Figure 2
figure 2

Inflammatory gene expression during POI is reduced in IL-1α and IL-1β deficient mice. Wt, IL-1α−/− and IL-1β−/− mice underwent IM. Subsequently, (AE) mRNA expression of indicated genes was quantified in small bowel ME. Statistical analysis: 1-way ANOVA and Bonferroni test. (n = 3 for CTLs and n = 5 for IM per group). (F,G) Enteric glia cell cultures from wt and IL-1R1−/− mice were stimulated with IL-1α or IL-1β for 24 h and MCP-1 or IL-6 mRNA levels were analysed. Statistical analyses: two-way ANOVA followed by Bonferroni posthoc test. (n = 5 per group). CTL = (AE) untreated animals or (F,G) vehicle-treated cells.

IL-1α and IL-1β originate from different cell populations

To identify the cellular source of IL-1α and IL-1β in the postoperative ME we generated IL-1 chimeric mice by bone marrow transplantation (BMT) which exhibit IL-1α or IL-1β deficiency either in radio-sensitive hematopoietic or radio-resistant resident tissue cells (Fig. 3A). IL-1α−/− mice that received wt BMT showed reduced postoperative MPO+ leukocyte numbers (group 3, p < 0.05; 52 ± 15 cells/mm2) compared to wildtype mice reconstituted with wt BM (group 1, 176 ± 107 cells/mm2) (Fig. 3A). Wt mice that received IL-1α−/− BMT had elevated leukocyte numbers (group 2, 114 ± 82 cells/mm2) and did not differ from group 1. Strikingly, we observed the opposite effect in IL-1β chimeric mice. WT mice that received IL-1β−/− BMT showed a reduced leukocyte influx (group 4, p < 0.05; 85 ± 55cells/mm2) while IL-1β−/− mice that received wt BMT demonstrated higher (group 5, p < 0.05; 151 ± 36 cells/mm2) cell counts. These data indicate that radio-resistant resident cells are responsible for the IL-1α mediated effects, while radio-sensitive hematopoietic cells account for the IL-1β triggered response during POI. These results support the hypothesis of IL-1α acting as a DAMP in the early phase of POI.

Figure 3
figure 3

Infiltrating leukocytes are the relevant source of IL-1β during POI. Myelo-depleting irradiation and bone marrow transplantation (BMT) identified different cellular sources of IL-1α and IL-1β. (A) Schematic overview on the experimental groups. Irradiated recipients which received BMT are show at the bottom line and donor mice at the top line. Six weeks after BMT, all recipients underwent IM. (B) Myeloperoxidase+ (MPO+) cells were counted in ME whole mount specimens. Statistical analysis: 1-way ANOVA and Bonferroni test. ngroup 1 = 11, ngroup 2 = 11, ngroup 3 = 9, ngroup 4 = 10, ngroup 5 = 7. (C) Infiltrating CD45+ leukocytes where subdivided by Ly6C, Ly6G or F4/80 expression and analysed for IL-1β expression 24 h after IM. n = 3 per group (D) ME organ culture supernatants from wt or CCR2−/− mice were analysed for IL-1β release. Statistical analysis: student’s t-test. (n = 3 for CTL, n = 5 for IM24h). CTL = untreated animals.

Next, we aimed to further characterize the IL-1β releasing cell type. Flow cytometry studies identified more than 50% of CD45+ leukocytes expressing IL-1β after IM and the majority of IL-1β+ cells (Fig. 3C, gate 4) were Ly6C+Ly6G infiltrating monocytes (68.6% ± 5.5). Ly6C+Ly6G+ neutrophils (23.4% ± 5.7) and a minor population (6.2% ± 0.2) of non-further characterised CD45+ cells also contributed to IL-1β production. Within the individual cell populations, 54.1% of Ly6C+Ly6G monocytes and 61.7% of their Ly6C+F4/80+ monocyte-derived macrophage descendants expressed IL-1β (Fig. 3C, gate 5 and 9, respectively). Interestingly, only 20.1% of the Ly6CF4/80+ resident macrophages but 81.7% of Ly6C+Ly6G+ neutrophils (81.7%) expressed IL-1β (Fig. 3C, gate 10 and 6, respectively). Given that monocytes account for the majority of infiltrating cells during POI we hypothesized that CCR2-deficient mice, which were shown to almost completely lack infiltrating monocytes in the postoperative ME23, have reduced IL-1β levels during POI. Indeed, IL-1β release was reduced in CCR2−/− compared to wt mice (Fig. 3D).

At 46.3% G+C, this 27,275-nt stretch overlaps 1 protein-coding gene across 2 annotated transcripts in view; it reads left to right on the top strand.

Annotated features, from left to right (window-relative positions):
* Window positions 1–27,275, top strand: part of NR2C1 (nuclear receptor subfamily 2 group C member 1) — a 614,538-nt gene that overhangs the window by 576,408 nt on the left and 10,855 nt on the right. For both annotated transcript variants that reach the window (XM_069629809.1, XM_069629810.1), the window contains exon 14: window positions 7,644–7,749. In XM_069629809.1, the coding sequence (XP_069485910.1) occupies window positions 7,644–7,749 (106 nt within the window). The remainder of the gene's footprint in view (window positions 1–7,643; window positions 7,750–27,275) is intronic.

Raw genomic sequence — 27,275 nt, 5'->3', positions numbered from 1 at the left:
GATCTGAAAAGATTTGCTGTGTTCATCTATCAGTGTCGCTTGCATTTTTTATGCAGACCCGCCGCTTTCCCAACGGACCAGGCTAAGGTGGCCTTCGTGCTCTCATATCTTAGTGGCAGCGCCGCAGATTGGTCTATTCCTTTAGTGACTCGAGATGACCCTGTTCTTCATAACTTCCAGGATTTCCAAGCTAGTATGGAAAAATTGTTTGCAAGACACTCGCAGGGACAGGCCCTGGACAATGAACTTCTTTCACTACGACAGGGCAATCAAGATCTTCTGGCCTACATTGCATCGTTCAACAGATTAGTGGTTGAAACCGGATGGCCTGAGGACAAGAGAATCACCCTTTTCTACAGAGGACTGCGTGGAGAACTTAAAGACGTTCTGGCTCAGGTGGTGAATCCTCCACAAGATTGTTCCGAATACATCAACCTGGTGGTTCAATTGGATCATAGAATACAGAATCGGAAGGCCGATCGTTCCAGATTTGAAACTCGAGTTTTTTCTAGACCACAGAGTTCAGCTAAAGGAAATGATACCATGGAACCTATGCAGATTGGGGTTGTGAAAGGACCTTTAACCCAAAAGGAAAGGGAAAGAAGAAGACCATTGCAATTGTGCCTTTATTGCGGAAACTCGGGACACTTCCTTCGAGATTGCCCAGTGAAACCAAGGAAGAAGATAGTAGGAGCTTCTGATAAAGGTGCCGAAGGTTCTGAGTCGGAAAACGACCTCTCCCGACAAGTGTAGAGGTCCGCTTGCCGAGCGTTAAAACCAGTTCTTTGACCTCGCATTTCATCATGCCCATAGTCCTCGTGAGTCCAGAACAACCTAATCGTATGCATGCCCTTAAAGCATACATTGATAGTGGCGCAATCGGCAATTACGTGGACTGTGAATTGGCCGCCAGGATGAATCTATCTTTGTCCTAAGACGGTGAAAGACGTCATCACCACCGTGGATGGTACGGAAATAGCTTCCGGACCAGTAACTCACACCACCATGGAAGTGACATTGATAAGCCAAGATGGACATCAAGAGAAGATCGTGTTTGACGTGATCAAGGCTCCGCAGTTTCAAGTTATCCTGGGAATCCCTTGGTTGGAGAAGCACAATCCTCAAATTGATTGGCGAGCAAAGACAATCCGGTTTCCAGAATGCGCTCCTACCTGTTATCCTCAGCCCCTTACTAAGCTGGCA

IL-1β release depends on the AIM2 inflammasome

The bridging molecule ASC is essential for full inflammasome assembly and caspase-1 cleavage. Therefore we subjected ASC-deficient mice to IM which demonstrated a complete absence of postoperative IL-1β release (Fig. 4A) in postoperative ME organ cultures (wt: 1156 ± 1243 pg/g ME, ASC−/−: 0 ± 0 pg/g ME). Postoperative MPO+ leukocyte numbers were reduced (Fig. 4B) and the GI-transit was accelerated (wt GC: 4,5 ± 2.0, ASC−/− GC: 7.7 ± 2.2) (Fig. 4C). Immunofluorescence microscopy identified ASC expression in round-shaped infiltrating F4/80+ leukocytes while stellate F4/80+ resident macrophages did not express ASC (Fig. 4D). These data confirmed the involvement of inflammasome activation during POI. Next, we tested NLRP3-, NRLC4- and AIM2-deficient mice for leukocyte extravasation and GI motility. In NLRP3−/− (806 ± 218 cells/mm2) and NLRC4−/− mice (626 ± 178cells/mm2) postoperative MPO+ cell numbers did not differ from wt mice (805 ± 260 cells/mm2) and postoperative GI transit was not improved (Fig. 5A,B, NLRP3−/−: GC:4.5 ± 0.9, NLRC4−/−: GC:5,4 ± 2.4, wt mice GC:4.5 ± 2.0). However, AIM2−/− mice demonstrated reduced MPO+ leukocyte influx (253 ± 207cells/mm2) and an accelerated GI transit (GC:7,3 ± 2.6) 24 h after IM. Confirmative, ME from AIM2−/− mice released less IL-1β (620 ± 185 pg/g) compared to wt mice (2432 ± 1170 pg/g) while NLRP3−/− did not differ (1859 ± 2396 pg/g) (Fig. 5C) after IM.